Time to Fight for our Ancient Woodlands

05D-7838 Beech Fagus sylvatica Leaves Catching the Morning Sun in Autumn Near Bowlees in Upper Teesdale County Durham

Please take the time to sign the 38 Degrees petition to Owen Paterson, Environment Secretary for the current government.

Please Click to Sign the 38 Degrees - Petition Save Our Woodlands.

Owen Paterson has suggested that developers should be allowed to destroy ancient woodland as long as they agree to offset this by planting new trees elswhere. This so called "offsetting" is designed to give developers the upper hand when it comes to destroying what little we have left in the name of progress. I have always suspected Paterson's environmental knowledge could be summed up on the back of a postage stamp and yet again he has demonstrated this by being stupid enough to think that ancient woodlands can simply be replaced by planting trees in another location.

When it comes to making decisions about the environment it really does worry me that this is the same inept individual that was outwitted by the badgers because in his words "Badgers moved the goalposts" and the same person who "likened supporters of the fox hunting legislation to Nazis, claiming a "a ban would do terrible damage to sheep farmers" (1). The fact that gamekeepers and farmers who experienced problems with foxes (percieved, or otherwise) have always and indeed still continue to kill foxes was lost on him. Foxes are still killed and it was simply the killing of foxes with dogs for entertainment that was banned.

While any form of woodland is valuable, ancient woodlands need hundreds, if not thousands of years to develop. Ancient woodland in England is defined as an area that has been wooded continuously since at least 1600 AD (2). In human terms this may seem a long time, but it is a mere blink of the eye when it comes to the natural world and some of our ancient woodlands go back to the original wildwood which colonised the land as the glaciers retreated some ten to fifteen thousand years ago.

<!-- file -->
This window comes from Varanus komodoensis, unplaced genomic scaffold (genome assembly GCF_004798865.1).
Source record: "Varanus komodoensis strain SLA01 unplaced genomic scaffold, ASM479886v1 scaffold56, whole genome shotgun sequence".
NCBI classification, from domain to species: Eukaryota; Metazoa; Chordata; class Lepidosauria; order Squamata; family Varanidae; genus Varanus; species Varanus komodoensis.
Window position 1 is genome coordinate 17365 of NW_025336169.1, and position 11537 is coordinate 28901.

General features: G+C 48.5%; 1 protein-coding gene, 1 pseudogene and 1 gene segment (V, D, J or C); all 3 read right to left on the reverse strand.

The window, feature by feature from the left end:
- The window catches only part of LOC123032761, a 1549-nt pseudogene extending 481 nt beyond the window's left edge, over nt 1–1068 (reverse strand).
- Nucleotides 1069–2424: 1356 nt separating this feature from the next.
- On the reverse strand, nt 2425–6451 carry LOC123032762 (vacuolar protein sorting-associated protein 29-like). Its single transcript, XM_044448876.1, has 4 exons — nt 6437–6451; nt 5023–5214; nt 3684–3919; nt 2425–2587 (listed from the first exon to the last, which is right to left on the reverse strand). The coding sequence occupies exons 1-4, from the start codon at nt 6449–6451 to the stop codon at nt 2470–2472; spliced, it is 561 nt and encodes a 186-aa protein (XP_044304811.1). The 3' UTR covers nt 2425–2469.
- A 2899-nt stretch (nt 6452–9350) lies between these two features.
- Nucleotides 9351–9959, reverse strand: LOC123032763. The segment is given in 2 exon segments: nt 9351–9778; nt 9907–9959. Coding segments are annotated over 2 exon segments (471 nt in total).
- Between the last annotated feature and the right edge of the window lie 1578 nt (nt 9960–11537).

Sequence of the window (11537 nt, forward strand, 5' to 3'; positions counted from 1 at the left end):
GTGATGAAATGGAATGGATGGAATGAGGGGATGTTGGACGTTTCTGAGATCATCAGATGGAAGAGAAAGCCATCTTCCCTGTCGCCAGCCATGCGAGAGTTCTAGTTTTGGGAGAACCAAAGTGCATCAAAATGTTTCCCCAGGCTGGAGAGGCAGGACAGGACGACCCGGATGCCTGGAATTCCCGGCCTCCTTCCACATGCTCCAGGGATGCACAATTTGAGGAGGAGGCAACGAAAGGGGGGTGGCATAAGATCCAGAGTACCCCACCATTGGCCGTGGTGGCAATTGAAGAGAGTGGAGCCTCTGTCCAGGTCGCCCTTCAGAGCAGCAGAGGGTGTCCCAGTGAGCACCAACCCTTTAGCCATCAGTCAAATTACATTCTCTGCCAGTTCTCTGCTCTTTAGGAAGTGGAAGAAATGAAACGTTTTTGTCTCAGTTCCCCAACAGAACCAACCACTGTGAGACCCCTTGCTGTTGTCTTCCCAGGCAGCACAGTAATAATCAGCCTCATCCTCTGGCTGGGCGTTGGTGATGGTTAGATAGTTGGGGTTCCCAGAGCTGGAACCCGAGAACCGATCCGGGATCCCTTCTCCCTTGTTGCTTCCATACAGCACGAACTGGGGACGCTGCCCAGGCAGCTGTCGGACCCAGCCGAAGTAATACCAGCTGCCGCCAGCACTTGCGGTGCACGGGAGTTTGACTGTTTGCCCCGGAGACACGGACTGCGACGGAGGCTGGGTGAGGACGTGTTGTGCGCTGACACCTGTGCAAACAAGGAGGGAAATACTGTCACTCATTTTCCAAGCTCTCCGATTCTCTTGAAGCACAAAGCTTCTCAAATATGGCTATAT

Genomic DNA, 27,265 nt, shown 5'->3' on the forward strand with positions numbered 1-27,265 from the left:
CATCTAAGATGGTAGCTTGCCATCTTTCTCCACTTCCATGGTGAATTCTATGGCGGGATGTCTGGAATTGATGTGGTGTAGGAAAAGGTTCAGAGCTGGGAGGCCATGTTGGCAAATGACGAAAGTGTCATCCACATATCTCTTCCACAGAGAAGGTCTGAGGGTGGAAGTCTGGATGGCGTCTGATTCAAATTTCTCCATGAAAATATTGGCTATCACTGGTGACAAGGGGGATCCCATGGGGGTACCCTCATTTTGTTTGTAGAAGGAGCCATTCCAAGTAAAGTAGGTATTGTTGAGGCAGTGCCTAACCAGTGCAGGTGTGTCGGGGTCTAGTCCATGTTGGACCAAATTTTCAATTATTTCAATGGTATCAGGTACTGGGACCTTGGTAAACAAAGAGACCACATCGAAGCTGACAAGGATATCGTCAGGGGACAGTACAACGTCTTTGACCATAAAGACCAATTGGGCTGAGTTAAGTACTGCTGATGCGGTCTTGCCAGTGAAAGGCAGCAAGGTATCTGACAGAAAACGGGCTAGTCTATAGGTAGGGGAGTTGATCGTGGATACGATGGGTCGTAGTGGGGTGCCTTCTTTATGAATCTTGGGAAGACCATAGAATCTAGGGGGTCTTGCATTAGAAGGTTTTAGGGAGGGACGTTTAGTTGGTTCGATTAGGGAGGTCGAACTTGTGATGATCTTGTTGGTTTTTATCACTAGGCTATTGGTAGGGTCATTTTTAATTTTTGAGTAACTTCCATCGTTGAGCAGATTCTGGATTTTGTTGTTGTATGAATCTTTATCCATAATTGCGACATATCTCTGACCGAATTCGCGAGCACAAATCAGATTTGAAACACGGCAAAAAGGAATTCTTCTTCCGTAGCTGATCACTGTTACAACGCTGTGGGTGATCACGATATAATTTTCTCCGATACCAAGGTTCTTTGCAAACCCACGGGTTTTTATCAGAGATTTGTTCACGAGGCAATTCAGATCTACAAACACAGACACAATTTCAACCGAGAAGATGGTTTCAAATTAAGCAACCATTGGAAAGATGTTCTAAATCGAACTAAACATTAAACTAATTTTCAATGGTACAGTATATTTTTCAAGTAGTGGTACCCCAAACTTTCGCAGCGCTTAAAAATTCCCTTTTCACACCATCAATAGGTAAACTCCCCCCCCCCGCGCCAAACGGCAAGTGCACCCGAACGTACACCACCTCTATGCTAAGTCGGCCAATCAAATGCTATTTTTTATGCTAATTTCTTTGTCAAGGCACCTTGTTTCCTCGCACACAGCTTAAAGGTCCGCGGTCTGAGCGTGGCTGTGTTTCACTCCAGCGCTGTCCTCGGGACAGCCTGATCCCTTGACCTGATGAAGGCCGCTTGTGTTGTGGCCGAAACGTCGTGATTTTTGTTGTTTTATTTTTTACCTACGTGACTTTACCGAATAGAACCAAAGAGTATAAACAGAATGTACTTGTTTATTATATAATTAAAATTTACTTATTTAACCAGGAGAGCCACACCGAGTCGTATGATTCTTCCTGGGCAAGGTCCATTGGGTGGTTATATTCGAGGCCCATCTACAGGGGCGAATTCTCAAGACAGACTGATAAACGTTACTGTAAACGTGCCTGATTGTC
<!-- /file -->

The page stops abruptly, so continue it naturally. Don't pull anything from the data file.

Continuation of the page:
06D-6312 Acorn from the Pedunculate Oak (English Oak) Tree Quercus robur Laying on a Moss Covered Woodland Floor England UK
From acorn to mighty oak can take over a hundred years

The relationship between, trees at various stages of their life cycle with other organisms such as invertebrates, flora, fauna and fungi are highly complex. A single oak tree may be considered mature at say seventy five years of age, yet they are capable of living for several hundred years. Even in death they still play an active part in the woodland ecosystem and to go through its life cycle from acorn to mature tree and then return to the soil may take five hundred to a thousand years.

03D-6736 Fallen Tree Covered in the Many Zoned Polypore Fungi Coriolus versicolor
For some organisms death is only the beginning

With only 2% of the UK covered by ancient woodland and much of that with little on no legal protection (3), it's value as a wildlife habitat alone should be enough for us to want to protect it. That said these woodlands are also valuable as a places for people to enjoy, be it walking, biking, education, wildlife watching, or simply to sit and unwind. There are also economic benefits to local businesses that rely on tourism. Clearly destroying what little is left is madness.

07-3970a Red Fox (Vulpes vulpes) in Autumn Woodland UK
There is more to a woodland than trees alone

Sadly when it comes to the countryside and it's wildlife nothing is safe from the commercial interests of developers and their lackey's in parliament. People power stopped the forest sell off last year, so please take a minute to sign the petition and help put a stop to this as well.

Please Click Here to Sign the 38 Degrees - Petition Save Our Woodlands.

1. MP's Ban Foxhunting.

2. Natural England 30 May 2012. Version 3. A revision of the ancient woodland Standing Advice.

3. Woodland Trust 2002. Why is the UK's Ancient Woodland Under Threat?

Images/text copyright David Forster